Who would want to be the head of marketing at Carglass right now? Carglass – a company specialized in repairing and replacing damaged car windows seems to be swallowed up by  a torrent of angry tweets. Thousands of Dutch twitter-users are tweeting and retweeting the following hash-tag: #carglasszuigt. Carglass zuigt, literally this means Carglass sucks. Whatever language you speak: that’s not good publicity. How this tumult was started (was it a prankster or a disgruntled customer?) is not exactly clear. By now it has swollen into a seemingly unstoppable avalanche of anti-carglass sentiment.

To add to Carglasses problems: someone pretending to work for Carglass posted a tweet threatening twitter users who were using the #carglasszuigt hash-tag with legal action. It doesn’t take a social media expert to predict how the internet responded.

Things got ugly pretty fast. Even the mainstream media got wind of the story. “Carglass victim of an online libel” one headline reads. Journalists and social media experts were discussing the case on the radio whilst a Carglass spokesperson woefully exclaiming that: “We really don’t know what to do right now.”

What can they do? Fight back? Against whom? Lay-low, whilst their reputation is being torn aport by a twitter-mob? Hardly an option. Carglass seems to be in a horrible mess. Or in a great position to leverage the attention.

How?Here’s my idea: admit it. Admit that you really suck.


Publicly admit that you suck and simply offer to vacuum the cars of customers who come by their shop and have their windows repaired or replaced for free! Either #carglasszuigt dies a quick death or it becomes the kind of promotional stunt that will keep people talking for a while.

10 Replies to “#CarglassZuigt”

  1. You really think that persons who needs their window to be repaired, be influenced because many people use a hashtag #carglasszuigt ?

  2. Hi Tom,

    No, when you’ve got a broken window you probably won’t be using twitter to look for a good repair-service to begin with.

    I think however that it’s a good way to diffuse the bomb that just exploded in their face. Probably much more effective then pretending it didn’t happen, complaining in the media or threatening with legal actions.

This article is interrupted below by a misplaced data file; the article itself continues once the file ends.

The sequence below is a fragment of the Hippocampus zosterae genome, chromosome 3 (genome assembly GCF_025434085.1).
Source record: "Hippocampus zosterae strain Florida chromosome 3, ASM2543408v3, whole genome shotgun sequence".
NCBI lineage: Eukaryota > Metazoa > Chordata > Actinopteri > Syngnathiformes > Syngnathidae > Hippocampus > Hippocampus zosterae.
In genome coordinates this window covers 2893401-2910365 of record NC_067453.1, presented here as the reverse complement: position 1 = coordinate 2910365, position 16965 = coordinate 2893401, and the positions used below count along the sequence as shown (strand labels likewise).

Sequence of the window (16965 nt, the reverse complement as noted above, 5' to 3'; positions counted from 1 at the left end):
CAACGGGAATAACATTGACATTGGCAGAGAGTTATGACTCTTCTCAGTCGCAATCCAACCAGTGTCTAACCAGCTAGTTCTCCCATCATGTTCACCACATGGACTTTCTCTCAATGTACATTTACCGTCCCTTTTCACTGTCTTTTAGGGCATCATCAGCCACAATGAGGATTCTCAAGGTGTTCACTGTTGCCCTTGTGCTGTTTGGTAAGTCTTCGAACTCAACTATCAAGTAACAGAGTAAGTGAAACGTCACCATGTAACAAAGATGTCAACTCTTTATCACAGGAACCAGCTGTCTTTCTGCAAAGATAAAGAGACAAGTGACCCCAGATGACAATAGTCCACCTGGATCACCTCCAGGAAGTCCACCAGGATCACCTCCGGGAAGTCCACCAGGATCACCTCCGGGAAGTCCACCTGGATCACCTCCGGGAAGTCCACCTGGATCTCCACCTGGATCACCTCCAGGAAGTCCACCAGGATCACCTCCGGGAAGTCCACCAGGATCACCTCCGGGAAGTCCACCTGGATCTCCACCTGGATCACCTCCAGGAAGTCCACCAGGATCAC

Of course if their service really does suck, if there are legitimate complaints by customers they should look into that problem and fix it. ASAP.

    Thanks for stopping by!

  3. Hi Sjoerd,

    Just read your blog (hope you don’t mind me responding in English, I’m still figuring out how to do a bi-lingual wordpress-blog). Thanks for having me in your list – amongst a few of the big names, no less.

    I’ll be sure to bookmark your blog and check it out from time to time.

  4. Thanks Bas, two thoughts popped my mind: Carglass, like many other companies, has not yet organized its presence in the dazzeling world of social media. The other is how Carglass can benefit from it. Knowing that there are a hands-on company, they should act accordingly now, so:

    Speak up: publish the real carglass twitter account on carglass website so people know it is really you.

    Start listening: separate the possible real problems from the noise. Solve them the same way as offline.

    Create a counterattack: the one who finds the ‘source’ of #carglassZuigt wins a life time service account at Carglass.

  5. Good ideas. But I don’t think I’d go for a ‘counterattack’ though. You’re too late too; the conspirators already ‘fessed up.

  6. Hoi, Mooie blog! Ik was iets over brand aan het zoeken toen ik je blog tegenkwam. Ik heb helaas niet gevonden wat ik zoek, maar vond je blog er leuk om te lezen. Ik zal je toevoegen in mijn RSS lijst.

    Tot snel!!

  7. Hi Adam, just missed that comment of yours – it came on the eve of my family-trip to Indonesia. Thanks for the quote and I enjoyed your article!

    Hope you stop by again sometime.

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